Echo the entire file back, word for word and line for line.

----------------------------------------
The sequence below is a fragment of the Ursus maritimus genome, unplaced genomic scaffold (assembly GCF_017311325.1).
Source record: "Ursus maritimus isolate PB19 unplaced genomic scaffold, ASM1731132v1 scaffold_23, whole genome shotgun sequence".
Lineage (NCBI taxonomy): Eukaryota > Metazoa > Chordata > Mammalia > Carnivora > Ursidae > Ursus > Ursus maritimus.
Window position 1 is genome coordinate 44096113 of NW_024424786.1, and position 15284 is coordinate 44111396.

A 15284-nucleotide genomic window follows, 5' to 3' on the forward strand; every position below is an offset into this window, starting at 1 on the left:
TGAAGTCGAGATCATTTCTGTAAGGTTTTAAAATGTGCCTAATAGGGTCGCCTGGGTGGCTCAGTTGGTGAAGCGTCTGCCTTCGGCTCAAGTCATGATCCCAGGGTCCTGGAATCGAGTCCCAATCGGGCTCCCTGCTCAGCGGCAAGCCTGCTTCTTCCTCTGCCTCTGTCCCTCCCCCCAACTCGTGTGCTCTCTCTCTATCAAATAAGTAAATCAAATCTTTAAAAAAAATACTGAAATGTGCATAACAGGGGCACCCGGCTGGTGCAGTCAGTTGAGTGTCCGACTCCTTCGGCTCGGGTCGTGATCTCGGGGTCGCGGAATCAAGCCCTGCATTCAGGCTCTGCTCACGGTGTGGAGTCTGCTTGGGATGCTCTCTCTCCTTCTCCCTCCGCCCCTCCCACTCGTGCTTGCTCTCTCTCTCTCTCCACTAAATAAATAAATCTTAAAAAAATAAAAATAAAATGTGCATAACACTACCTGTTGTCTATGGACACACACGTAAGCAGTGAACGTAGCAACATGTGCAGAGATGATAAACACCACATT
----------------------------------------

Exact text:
The sequence below is a fragment of the Ursus maritimus genome, unplaced genomic scaffold (assembly GCF_017311325.1).
Source record: "Ursus maritimus isolate PB19 unplaced genomic scaffold, ASM1731132v1 scaffold_23, whole genome shotgun sequence".
Lineage (NCBI taxonomy): Eukaryota > Metazoa > Chordata > Mammalia > Carnivora > Ursidae > Ursus > Ursus maritimus.
Window position 1 is genome coordinate 44096113 of NW_024424786.1, and position 15284 is coordinate 44111396.

A 15284-nucleotide genomic window follows, 5' to 3' on the forward strand; every position below is an offset into this window, starting at 1 on the left:
TGAAGTCGAGATCATTTCTGTAAGGTTTTAAAATGTGCCTAATAGGGTCGCCTGGGTGGCTCAGTTGGTGAAGCGTCTGCCTTCGGCTCAAGTCATGATCCCAGGGTCCTGGAATCGAGTCCCAATCGGGCTCCCTGCTCAGCGGCAAGCCTGCTTCTTCCTCTGCCTCTGTCCCTCCCCCCAACTCGTGTGCTCTCTCTCTATCAAATAAGTAAATCAAATCTTTAAAAAAAATACTGAAATGTGCATAACAGGGGCACCCGGCTGGTGCAGTCAGTTGAGTGTCCGACTCCTTCGGCTCGGGTCGTGATCTCGGGGTCGCGGAATCAAGCCCTGCATTCAGGCTCTGCTCACGGTGTGGAGTCTGCTTGGGATGCTCTCTCTCCTTCTCCCTCCGCCCCTCCCACTCGTGCTTGCTCTCTCTCTCTCTCCACTAAATAAATAAATCTTAAAAAAATAAAAATAAAATGTGCATAACACTACCTGTTGTCTATGGACACACACGTAAGCAGTGAACGTAGCAACATGTGCAGAGATGATAAACACCACATT